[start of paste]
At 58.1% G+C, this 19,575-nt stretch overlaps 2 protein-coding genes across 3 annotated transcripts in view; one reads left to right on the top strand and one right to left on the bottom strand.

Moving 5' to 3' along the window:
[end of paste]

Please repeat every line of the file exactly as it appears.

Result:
At 58.1% G+C, this 19,575-nt stretch overlaps 2 protein-coding genes across 3 annotated transcripts in view; one reads left to right on the top strand and one right to left on the bottom strand.

Moving 5' to 3' along the window: